Making both wingtips at once, then seperating them with a balsa stripper is an easy way to ensure they match.

Make the forms from corrugated cardboard. Glue the layers together with a glue stick, alternating the corrugation direction, making the composite about 1.5 times the thickness of the desired piece. So, for a 1/8” piece, the form should be at least 3/16” thick. If doing two parts at once, such as the wingtips, make the form 1.5 times the thickness of BOTH pieces, in this case at least 3/8”.

Saw and sand the cardboard just as you’d saw and sand balsa block, leaving around 1/2” extra on each end of the form for easy handling. Then wrap tape around the edges of the forms, followed by a protective layer of plastic sandwich wrap.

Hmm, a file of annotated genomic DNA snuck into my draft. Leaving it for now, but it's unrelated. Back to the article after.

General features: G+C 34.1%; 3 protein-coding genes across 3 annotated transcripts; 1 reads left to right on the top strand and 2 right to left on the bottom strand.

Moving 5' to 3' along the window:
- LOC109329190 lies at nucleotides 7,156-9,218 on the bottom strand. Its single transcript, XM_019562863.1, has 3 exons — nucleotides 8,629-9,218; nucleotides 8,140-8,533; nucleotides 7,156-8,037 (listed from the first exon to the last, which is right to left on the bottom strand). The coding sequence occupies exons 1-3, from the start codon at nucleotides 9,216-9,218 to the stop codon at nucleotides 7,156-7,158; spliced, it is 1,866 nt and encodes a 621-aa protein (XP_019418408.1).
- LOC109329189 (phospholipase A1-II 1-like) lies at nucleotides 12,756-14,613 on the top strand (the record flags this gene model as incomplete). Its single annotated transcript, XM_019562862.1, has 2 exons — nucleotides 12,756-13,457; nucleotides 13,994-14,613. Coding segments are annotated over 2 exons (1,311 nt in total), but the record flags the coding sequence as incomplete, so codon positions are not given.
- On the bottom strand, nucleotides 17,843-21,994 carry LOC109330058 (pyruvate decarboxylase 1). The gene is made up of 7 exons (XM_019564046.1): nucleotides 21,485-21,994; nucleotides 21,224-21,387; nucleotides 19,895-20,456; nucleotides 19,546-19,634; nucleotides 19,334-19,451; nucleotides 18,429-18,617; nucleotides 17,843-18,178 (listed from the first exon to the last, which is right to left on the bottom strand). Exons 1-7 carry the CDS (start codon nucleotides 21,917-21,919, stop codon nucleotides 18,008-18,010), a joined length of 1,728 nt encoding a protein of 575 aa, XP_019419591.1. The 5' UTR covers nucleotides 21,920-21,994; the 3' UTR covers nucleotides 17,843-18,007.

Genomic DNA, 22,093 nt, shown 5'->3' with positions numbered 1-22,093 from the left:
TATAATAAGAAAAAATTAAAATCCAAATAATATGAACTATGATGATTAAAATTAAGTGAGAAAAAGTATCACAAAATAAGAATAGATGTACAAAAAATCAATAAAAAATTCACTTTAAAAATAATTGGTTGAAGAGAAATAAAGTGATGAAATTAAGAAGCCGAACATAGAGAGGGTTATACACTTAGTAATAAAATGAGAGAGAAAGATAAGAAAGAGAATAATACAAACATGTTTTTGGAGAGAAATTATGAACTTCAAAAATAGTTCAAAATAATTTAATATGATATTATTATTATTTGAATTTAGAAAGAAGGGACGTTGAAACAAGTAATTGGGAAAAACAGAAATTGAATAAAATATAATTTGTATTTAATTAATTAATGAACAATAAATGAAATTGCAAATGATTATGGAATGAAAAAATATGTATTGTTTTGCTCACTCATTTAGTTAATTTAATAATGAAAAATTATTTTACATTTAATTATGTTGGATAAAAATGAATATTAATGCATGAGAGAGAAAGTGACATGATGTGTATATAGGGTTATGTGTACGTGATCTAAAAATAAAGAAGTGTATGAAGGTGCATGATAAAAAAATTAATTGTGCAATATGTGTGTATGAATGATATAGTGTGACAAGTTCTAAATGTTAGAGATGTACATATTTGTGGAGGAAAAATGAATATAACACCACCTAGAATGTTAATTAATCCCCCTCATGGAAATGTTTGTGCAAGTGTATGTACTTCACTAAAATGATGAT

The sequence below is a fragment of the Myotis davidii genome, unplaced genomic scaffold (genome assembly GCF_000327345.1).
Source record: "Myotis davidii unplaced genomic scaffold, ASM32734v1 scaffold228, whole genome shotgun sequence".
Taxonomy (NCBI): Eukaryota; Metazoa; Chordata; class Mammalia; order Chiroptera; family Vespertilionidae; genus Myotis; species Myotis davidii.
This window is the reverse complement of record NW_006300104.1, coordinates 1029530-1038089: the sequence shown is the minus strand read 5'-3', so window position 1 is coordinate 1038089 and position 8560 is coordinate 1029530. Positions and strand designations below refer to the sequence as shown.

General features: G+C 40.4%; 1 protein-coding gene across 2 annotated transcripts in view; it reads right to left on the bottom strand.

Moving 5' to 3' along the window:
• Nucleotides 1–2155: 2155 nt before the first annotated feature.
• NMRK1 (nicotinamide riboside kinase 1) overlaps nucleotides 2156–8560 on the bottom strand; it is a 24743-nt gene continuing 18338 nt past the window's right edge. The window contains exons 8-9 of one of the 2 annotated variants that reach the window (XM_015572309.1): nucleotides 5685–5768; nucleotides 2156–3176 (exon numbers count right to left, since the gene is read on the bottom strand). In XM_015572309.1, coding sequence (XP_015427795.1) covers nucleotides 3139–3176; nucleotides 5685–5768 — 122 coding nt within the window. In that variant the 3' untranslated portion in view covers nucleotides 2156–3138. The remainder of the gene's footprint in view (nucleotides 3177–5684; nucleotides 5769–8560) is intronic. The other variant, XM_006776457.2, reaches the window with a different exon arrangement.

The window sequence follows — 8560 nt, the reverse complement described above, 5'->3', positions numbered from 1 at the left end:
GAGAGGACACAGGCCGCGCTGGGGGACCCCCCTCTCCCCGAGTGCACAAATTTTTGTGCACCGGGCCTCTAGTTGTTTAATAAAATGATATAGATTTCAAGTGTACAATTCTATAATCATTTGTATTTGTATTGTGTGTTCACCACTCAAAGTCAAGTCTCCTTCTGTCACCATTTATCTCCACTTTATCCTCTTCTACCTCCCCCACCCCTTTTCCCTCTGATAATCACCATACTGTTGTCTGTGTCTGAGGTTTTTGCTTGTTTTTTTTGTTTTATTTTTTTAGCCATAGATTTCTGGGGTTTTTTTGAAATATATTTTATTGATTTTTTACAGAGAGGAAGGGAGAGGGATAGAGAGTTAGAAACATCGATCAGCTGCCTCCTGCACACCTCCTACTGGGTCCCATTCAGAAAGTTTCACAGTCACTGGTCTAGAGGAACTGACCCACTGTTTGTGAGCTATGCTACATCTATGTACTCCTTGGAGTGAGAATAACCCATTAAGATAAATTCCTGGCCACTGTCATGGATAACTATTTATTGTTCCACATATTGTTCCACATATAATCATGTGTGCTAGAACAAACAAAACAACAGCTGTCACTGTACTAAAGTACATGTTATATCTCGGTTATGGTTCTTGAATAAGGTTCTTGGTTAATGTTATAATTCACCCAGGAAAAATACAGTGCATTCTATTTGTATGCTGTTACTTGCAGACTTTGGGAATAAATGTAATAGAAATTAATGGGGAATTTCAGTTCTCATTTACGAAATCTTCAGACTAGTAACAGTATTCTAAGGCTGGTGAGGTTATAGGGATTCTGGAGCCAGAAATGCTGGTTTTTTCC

Soak the wood strips in very hot (nearly boiling) water. Ammonia is NOT needed! One at a time, dry the strips, apply a thin layer of carpenter’s glue and wrap the strips around the form. Hold the wood strips in place with tape and rubber bands and let dry thoroughly.

Tail Surfaces
Pt-19 Tail surfaces
Plastic sandwich wrap keeps the tail feathers from being glued to the ceiling tile building board.

Make the tail surfaces as two single units, separating the control surfaces later. Start by pinning down the lettered pieces (i.e. ‘S1’, ‘V1’), then fit and glue on the straight perimeter bits from hard 1/8″ x 1/4″ balsa. Fit and glue on the rudder lamination. Now, do the 1/8″ sq and 1/8 x 1/16″ ‘ribs’ and gussets for the fin and tailplane.